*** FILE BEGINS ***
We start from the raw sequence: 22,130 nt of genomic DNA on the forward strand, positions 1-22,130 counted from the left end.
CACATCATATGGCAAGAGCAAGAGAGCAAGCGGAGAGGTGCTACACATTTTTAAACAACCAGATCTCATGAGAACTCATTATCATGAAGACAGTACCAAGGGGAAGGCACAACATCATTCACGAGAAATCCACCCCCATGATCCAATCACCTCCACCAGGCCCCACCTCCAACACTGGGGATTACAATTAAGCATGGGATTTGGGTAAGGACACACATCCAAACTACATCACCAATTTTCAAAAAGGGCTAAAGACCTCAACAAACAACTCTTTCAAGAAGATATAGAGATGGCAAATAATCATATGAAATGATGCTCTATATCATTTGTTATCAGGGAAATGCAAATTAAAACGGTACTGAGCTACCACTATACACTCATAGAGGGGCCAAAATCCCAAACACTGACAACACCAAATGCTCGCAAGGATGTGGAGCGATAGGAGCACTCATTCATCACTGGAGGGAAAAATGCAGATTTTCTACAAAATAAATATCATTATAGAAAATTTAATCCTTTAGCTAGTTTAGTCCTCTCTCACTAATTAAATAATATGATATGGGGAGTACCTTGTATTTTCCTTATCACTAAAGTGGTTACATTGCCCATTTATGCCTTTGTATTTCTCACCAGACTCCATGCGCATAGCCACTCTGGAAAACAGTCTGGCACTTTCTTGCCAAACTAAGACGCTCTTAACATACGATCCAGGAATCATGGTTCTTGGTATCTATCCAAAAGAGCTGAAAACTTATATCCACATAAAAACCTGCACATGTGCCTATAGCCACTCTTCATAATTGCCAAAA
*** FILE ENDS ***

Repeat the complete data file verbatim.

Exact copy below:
We start from the raw sequence: 22,130 nt of genomic DNA on the forward strand, positions 1-22,130 counted from the left end.
CACATCATATGGCAAGAGCAAGAGAGCAAGCGGAGAGGTGCTACACATTTTTAAACAACCAGATCTCATGAGAACTCATTATCATGAAGACAGTACCAAGGGGAAGGCACAACATCATTCACGAGAAATCCACCCCCATGATCCAATCACCTCCACCAGGCCCCACCTCCAACACTGGGGATTACAATTAAGCATGGGATTTGGGTAAGGACACACATCCAAACTACATCACCAATTTTCAAAAAGGGCTAAAGACCTCAACAAACAACTCTTTCAAGAAGATATAGAGATGGCAAATAATCATATGAAATGATGCTCTATATCATTTGTTATCAGGGAAATGCAAATTAAAACGGTACTGAGCTACCACTATACACTCATAGAGGGGCCAAAATCCCAAACACTGACAACACCAAATGCTCGCAAGGATGTGGAGCGATAGGAGCACTCATTCATCACTGGAGGGAAAAATGCAGATTTTCTACAAAATAAATATCATTATAGAAAATTTAATCCTTTAGCTAGTTTAGTCCTCTCTCACTAATTAAATAATATGATATGGGGAGTACCTTGTATTTTCCTTATCACTAAAGTGGTTACATTGCCCATTTATGCCTTTGTATTTCTCACCAGACTCCATGCGCATAGCCACTCTGGAAAACAGTCTGGCACTTTCTTGCCAAACTAAGACGCTCTTAACATACGATCCAGGAATCATGGTTCTTGGTATCTATCCAAAAGAGCTGAAAACTTATATCCACATAAAAACCTGCACATGTGCCTATAGCCACTCTTCATAATTGCCAAAA